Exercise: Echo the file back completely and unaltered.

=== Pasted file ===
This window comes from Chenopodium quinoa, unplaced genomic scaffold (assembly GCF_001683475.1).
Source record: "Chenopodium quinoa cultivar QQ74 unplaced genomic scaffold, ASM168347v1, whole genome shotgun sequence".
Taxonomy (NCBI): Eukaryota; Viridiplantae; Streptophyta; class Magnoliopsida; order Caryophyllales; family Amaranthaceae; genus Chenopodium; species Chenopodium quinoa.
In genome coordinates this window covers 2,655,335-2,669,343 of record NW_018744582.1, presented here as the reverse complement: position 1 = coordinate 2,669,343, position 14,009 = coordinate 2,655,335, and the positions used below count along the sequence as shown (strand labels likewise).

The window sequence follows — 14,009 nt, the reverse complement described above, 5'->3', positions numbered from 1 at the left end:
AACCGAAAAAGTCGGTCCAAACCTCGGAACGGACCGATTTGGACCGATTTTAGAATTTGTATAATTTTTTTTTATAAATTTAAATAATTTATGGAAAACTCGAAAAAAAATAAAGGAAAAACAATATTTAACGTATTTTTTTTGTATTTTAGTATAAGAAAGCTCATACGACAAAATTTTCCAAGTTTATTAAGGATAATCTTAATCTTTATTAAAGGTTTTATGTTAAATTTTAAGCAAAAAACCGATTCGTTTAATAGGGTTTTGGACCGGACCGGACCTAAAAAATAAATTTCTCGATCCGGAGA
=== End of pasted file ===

This window comes from Chenopodium quinoa, unplaced genomic scaffold (assembly GCF_001683475.1).
Source record: "Chenopodium quinoa cultivar QQ74 unplaced genomic scaffold, ASM168347v1, whole genome shotgun sequence".
Taxonomy (NCBI): Eukaryota; Viridiplantae; Streptophyta; class Magnoliopsida; order Caryophyllales; family Amaranthaceae; genus Chenopodium; species Chenopodium quinoa.
In genome coordinates this window covers 2,655,335-2,669,343 of record NW_018744582.1, presented here as the reverse complement: position 1 = coordinate 2,669,343, position 14,009 = coordinate 2,655,335, and the positions used below count along the sequence as shown (strand labels likewise).

The window sequence follows — 14,009 nt, the reverse complement described above, 5'->3', positions numbered from 1 at the left end:
AACCGAAAAAGTCGGTCCAAACCTCGGAACGGACCGATTTGGACCGATTTTAGAATTTGTATAATTTTTTTTTATAAATTTAAATAATTTATGGAAAACTCGAAAAAAAATAAAGGAAAAACAATATTTAACGTATTTTTTTTGTATTTTAGTATAAGAAAGCTCATACGACAAAATTTTCCAAGTTTATTAAGGATAATCTTAATCTTTATTAAAGGTTTTATGTTAAATTTTAAGCAAAAAACCGATTCGTTTAATAGGGTTTTGGACCGGACCGGACCTAAAAAATAAATTTCTCGATCCGGAGA